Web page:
Does anyone have anything on Two Sigma Private Investments

Formaldehyde41's picture
Rank: Baboon | banana points 131

Anyone here knows anything about Two Sigma Private Investments? It's the quant fund's pe/credit arm. Their website is very simple with no information on portfolio companies or investments. The fund apparently is not open to outside investors and invests with Two Sigma's people's own money.

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Comments (14)

Aug 1, 2017

did you check them out on the company database, https://www.wallstreetoasis.com/company/two-sigma-...?

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Aug 2, 2017

The reviews and salaries are all on quant hf side.

Aug 1, 2017

I used to intern at a company that dealt with them. Since it is a quant trading fund, most traders there are either A) top notch undergrads, like top of their class from brown, stanford, etc in CS. B) Have their PhD in comp sci/physics/statistics.

Other than that which you already knew, they are an extremely interesting place to be. I have been there and the office is amazing- gym, kitchen and even a slide, the whole damn thing! People are there who truly love their specific field. Some of the smartest people I have ever spoken to work there. They truly want to work with the most advanced technologies with people who have an interest in the science behind trading~ by which turning algo trading into a game. Very well compensated from the trader/developer side.

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Aug 2, 2017

Thank. I am focusing on Two Sigma's private investment side and I don't think their quant hf is interested in a banker.

Aug 2, 2017

Yup, makes sense. Are you going through recruiting right now, or just speculating?

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Aug 2, 2017

Just speculating and exploring options.

Aug 3, 2017

They are Wings Capital Partners now

Aug 3, 2017

Do I have anything on them? Well I hacked into their CEO's e-mails and he is banging your wife. The question is - do you bring it up and use as blackmail while risking your dignity, or do you give your wife a deadly STD and wait for him to die and take his job? I'll leave that up to you

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Aug 3, 2017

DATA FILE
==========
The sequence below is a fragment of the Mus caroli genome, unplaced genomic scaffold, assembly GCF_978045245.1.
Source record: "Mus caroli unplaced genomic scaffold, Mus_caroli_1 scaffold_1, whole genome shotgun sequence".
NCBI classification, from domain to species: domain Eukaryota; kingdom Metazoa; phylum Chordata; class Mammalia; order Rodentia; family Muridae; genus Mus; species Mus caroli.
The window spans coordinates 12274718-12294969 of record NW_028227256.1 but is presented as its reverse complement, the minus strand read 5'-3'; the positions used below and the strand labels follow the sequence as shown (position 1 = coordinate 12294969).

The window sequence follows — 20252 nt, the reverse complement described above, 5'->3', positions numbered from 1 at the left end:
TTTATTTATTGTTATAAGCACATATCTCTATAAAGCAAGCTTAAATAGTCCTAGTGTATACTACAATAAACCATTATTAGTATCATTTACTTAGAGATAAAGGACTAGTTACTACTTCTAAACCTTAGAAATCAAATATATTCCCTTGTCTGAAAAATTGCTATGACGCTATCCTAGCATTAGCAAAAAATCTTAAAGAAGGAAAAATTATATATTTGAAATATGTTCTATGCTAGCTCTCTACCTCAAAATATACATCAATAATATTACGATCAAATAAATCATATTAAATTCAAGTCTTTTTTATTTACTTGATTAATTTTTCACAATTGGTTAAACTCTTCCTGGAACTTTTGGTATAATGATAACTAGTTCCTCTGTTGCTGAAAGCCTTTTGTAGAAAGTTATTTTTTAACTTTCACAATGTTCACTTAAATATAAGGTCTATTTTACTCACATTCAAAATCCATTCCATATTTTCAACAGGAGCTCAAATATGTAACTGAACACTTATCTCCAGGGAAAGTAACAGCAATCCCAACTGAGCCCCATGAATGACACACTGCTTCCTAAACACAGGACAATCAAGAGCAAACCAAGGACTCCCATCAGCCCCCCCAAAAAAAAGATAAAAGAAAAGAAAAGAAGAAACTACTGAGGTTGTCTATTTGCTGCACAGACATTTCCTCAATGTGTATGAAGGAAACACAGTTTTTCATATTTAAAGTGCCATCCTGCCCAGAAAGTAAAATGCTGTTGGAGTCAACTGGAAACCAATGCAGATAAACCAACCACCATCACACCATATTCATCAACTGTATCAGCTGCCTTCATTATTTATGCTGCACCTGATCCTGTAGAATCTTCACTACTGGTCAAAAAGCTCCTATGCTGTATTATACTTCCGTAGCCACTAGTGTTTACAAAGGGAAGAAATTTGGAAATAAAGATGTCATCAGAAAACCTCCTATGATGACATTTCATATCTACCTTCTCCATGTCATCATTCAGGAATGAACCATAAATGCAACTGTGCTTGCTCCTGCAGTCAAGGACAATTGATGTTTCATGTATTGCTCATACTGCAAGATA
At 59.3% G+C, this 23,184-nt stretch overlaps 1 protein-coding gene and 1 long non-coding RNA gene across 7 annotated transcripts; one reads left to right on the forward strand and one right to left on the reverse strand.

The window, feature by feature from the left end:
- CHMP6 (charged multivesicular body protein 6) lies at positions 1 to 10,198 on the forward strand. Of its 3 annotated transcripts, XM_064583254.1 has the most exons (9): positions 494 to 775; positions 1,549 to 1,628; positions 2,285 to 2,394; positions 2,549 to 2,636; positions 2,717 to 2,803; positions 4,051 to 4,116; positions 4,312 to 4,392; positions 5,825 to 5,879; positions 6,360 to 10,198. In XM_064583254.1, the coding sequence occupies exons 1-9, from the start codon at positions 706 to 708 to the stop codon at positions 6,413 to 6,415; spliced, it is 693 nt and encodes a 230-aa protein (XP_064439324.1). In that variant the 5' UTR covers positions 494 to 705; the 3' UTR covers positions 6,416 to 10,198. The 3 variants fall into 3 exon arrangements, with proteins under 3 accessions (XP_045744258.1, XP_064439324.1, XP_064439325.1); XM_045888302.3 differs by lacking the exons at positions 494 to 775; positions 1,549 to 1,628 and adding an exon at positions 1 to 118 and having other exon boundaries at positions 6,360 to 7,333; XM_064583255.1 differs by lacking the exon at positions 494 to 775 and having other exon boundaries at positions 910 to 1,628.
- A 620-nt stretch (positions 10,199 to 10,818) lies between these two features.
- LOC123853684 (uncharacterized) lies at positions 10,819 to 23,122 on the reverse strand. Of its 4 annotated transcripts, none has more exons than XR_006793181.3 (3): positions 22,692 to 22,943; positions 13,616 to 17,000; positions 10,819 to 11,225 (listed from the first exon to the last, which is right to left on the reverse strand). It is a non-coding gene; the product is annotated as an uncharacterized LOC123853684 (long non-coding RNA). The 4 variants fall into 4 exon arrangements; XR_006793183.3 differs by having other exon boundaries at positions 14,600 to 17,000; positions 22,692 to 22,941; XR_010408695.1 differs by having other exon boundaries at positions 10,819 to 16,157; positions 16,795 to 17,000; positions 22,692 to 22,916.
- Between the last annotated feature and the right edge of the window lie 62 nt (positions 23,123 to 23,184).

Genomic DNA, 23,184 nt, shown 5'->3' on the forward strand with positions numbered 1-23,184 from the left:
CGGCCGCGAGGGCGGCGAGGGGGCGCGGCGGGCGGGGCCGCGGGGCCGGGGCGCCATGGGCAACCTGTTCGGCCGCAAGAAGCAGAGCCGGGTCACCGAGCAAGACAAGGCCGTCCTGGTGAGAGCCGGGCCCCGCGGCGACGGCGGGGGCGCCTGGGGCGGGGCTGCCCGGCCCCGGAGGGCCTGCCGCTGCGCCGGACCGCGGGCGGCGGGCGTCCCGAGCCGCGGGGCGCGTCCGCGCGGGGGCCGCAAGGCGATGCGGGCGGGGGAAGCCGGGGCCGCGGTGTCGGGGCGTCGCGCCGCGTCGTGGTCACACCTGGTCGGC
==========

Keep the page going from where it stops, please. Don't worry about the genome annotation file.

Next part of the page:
I have a wife? Well, that is new.

Best Response
Aug 4, 2017

They are intentional about keeping it remarkably discrete.

You write it as their "PE/credit" arm. That's a bit simplistic. More accurate would be 'all investments done outside the mandate of their traditional quant strategies' - and since they have LPs only for their official strategies, all of TSPI is principal money (as you point out).

@lonelyman That is incorrect, just from looking at the site I can see that Wings is part of TSPI's platform approach (where they JV with some niche operator to supply capital that allow the operator to monetize their own experience and relationships).

It's a smart strategy; there's a host of opportunities that are under-addressed where someone with domain expertise and an arm's-reach proximity to anyone who matters in the space can deliver high returns with low capital amounts.

Usually it's a couple of guys coming out of some kind of conglomerate, whether industrial or financial, who can articulate how if their corporate parent raised their 'budget', they'd be able to jump on attractive opportunities (either capture market share or expand overall market).

Wings looks like an interesting deal (I wasn't aware of it until you posted it). I've seen similar ones in the T&L space. Let's take maritime shipping as an example. Two guys come out of CIT's maritime finance group and approach Ares. They have a friend at Unifeeder, a large but by no measure market-leading (29th overall) sea shipping player.

They demonstrate an unmet need in the bareboat charter category specifically for offshore drilling, and with complementary financial and operational experience, they believe they'd be able to deliver something like 38% MoM over 18 months on a $165m cost basis, then 22% over 36 months on a $400m cost basis.